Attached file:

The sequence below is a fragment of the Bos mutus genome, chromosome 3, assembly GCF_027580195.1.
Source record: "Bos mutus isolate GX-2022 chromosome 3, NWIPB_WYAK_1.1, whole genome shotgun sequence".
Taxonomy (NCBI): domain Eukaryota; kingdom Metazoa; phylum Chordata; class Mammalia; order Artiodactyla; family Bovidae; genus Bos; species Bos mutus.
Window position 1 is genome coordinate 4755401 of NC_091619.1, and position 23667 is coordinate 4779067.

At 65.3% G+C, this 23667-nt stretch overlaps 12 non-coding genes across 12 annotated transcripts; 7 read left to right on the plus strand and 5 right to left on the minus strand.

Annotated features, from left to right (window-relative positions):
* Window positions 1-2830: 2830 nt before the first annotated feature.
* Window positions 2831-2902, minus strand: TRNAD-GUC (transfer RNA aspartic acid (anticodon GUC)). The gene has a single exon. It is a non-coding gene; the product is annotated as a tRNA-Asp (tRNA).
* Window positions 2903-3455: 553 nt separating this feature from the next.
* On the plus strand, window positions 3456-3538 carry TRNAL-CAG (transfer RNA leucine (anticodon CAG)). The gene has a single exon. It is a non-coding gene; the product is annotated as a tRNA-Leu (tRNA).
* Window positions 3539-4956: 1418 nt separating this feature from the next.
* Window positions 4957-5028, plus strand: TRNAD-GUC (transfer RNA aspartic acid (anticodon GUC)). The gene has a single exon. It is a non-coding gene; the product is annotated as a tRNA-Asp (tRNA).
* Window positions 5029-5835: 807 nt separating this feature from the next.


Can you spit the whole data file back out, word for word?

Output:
The sequence below is a fragment of the Bos mutus genome, chromosome 3, assembly GCF_027580195.1.
Source record: "Bos mutus isolate GX-2022 chromosome 3, NWIPB_WYAK_1.1, whole genome shotgun sequence".
Taxonomy (NCBI): domain Eukaryota; kingdom Metazoa; phylum Chordata; class Mammalia; order Artiodactyla; family Bovidae; genus Bos; species Bos mutus.
Window position 1 is genome coordinate 4755401 of NC_091619.1, and position 23667 is coordinate 4779067.

At 65.3% G+C, this 23667-nt stretch overlaps 12 non-coding genes across 12 annotated transcripts; 7 read left to right on the plus strand and 5 right to left on the minus strand.

Annotated features, from left to right (window-relative positions):
* Window positions 1-2830: 2830 nt before the first annotated feature.
* Window positions 2831-2902, minus strand: TRNAD-GUC (transfer RNA aspartic acid (anticodon GUC)). The gene has a single exon. It is a non-coding gene; the product is annotated as a tRNA-Asp (tRNA).
* Window positions 2903-3455: 553 nt separating this feature from the next.
* On the plus strand, window positions 3456-3538 carry TRNAL-CAG (transfer RNA leucine (anticodon CAG)). The gene has a single exon. It is a non-coding gene; the product is annotated as a tRNA-Leu (tRNA).
* Window positions 3539-4956: 1418 nt separating this feature from the next.
* Window positions 4957-5028, plus strand: TRNAD-GUC (transfer RNA aspartic acid (anticodon GUC)). The gene has a single exon. It is a non-coding gene; the product is annotated as a tRNA-Asp (tRNA).
* Window positions 5029-5835: 807 nt separating this feature from the next.